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First self-immolation of 2013; family barred from holding funeral PDF Print E-mail
[14 January 2013] The first self-immolation of 2013 has taken place in Tibet. On 12 January, Tsering Tashi died after setting fire to himself in a protest against China's brutal rule over Tibet. The authorities then enforced a government ban on funerals for self-immolators and prevented Tsering's family from holding traditional rituals for the deceased.

Tsering TashiOn the day of his protest, 22 year-old Tsering Tashi, also known as Tsebhe, dressed himself in traditional Tibetan clothes and wound himself in wire (a tactic used by some self-immolators to try and prevent being stopped by security officials). Tsering set fire to himself at approximately 1pm local time in Amchok town, Labrang (or Sangchu, Chinese: Xiahe) county, Kanlho (Ch: Gannan) prefecture, Amdo (now part of China's Gansu province).

According to sources quoted by Radio Free Asia, during his protest Tsering shouted "Tibet needs freedom" as well as calling for the Dalai Lama's long life and for the Dalai Lama's return to Tibet. Tsering died at the scene.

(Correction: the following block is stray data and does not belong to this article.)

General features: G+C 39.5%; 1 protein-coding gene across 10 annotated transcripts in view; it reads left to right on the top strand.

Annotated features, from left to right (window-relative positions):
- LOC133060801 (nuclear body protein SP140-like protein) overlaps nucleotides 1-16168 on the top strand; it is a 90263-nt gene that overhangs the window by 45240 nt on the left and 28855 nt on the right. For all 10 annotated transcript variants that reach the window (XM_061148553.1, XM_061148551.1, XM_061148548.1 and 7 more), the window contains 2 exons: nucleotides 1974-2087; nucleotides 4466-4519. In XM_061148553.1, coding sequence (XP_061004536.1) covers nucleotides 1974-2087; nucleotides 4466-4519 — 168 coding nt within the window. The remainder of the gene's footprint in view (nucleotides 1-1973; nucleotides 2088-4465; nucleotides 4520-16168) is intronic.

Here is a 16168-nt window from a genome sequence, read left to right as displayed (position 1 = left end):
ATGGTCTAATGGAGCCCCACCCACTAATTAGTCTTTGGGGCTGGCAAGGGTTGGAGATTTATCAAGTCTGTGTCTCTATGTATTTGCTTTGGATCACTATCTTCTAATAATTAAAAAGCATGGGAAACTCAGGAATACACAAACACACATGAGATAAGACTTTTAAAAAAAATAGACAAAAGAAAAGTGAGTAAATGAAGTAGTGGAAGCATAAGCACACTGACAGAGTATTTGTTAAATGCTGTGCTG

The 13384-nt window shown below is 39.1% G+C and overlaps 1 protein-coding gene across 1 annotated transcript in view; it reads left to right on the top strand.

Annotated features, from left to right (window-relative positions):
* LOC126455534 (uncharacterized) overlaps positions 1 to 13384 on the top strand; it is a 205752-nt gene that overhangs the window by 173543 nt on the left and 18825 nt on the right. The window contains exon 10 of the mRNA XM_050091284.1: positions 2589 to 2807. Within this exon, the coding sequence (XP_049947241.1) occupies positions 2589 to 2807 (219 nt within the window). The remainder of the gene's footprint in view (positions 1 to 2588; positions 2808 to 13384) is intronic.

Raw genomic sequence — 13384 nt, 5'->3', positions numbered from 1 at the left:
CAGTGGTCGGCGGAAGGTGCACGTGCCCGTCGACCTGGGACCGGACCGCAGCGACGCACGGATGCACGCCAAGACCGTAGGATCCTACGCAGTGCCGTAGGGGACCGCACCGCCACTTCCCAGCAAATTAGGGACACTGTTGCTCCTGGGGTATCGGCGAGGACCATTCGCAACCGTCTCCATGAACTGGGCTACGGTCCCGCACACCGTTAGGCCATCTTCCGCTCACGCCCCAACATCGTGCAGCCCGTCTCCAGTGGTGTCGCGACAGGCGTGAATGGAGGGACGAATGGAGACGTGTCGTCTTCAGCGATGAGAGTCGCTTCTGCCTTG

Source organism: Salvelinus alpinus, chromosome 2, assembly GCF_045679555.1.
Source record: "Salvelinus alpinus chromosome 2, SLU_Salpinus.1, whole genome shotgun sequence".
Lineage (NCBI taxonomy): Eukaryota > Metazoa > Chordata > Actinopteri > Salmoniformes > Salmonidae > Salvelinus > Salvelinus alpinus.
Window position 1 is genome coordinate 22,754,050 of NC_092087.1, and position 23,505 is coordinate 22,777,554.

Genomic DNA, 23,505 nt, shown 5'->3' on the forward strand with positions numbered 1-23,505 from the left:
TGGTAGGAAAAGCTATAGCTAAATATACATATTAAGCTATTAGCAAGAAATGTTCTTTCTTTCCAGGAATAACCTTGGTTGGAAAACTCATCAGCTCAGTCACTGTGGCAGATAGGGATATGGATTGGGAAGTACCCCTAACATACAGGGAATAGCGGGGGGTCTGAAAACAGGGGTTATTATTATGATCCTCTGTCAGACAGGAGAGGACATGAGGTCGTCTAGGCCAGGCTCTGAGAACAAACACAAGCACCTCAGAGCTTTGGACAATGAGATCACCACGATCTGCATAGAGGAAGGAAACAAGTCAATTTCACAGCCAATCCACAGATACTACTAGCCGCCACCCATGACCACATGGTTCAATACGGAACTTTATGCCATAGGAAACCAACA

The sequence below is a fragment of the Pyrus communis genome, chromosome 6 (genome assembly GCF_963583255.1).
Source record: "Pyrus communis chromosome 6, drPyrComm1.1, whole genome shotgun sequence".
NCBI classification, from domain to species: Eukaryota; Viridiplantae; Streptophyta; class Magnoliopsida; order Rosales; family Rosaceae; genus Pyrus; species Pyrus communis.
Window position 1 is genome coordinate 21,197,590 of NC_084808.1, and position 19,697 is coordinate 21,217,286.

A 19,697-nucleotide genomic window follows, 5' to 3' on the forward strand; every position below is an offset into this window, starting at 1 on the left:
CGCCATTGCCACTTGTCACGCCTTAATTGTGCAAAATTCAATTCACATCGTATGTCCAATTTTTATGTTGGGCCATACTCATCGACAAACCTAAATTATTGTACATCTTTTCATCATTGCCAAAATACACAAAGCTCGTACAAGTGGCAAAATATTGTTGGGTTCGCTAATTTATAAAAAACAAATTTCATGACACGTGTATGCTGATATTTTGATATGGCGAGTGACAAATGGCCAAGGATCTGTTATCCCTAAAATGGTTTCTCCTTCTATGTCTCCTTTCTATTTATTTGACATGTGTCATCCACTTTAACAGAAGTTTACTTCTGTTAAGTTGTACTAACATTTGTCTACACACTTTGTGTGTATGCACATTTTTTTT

Local Tibetans prevented Chinese security forces from taking Tsering's body away, carrying it instead to his family home in the nearby Kyi village. Despite a government ban on funerals and prayer services for self-immolators, people began to gather at the family home to pay their respects and offer prayers. According to sources quoted by Phayul, police and security officials arrived at the family home and ordered the rituals to cease and the body to be cremated immediately. It is believed the family acquiesced given the threat of punishments to family members and the village.

Tsering Tashi was described by fellow Tibetans as good natured and polite with a keen passion for horses and is understood to have won a number of local horse racing competitions.

Tsering Tashi is the first Tibetan known to have self-immolated in 2013. It is the 96th self-immolation in Tibet since such protests began in February 2009. Last year saw a dramatic rise in self-immolations in Tibet with 82 cases recorded.

Further reading: Phayul (a) I Phayul (b) I RFA I VOA
Warning: The Phayul (a) report contains a graphic image of the self-immolation

Take Action  I  Background to self-immolations


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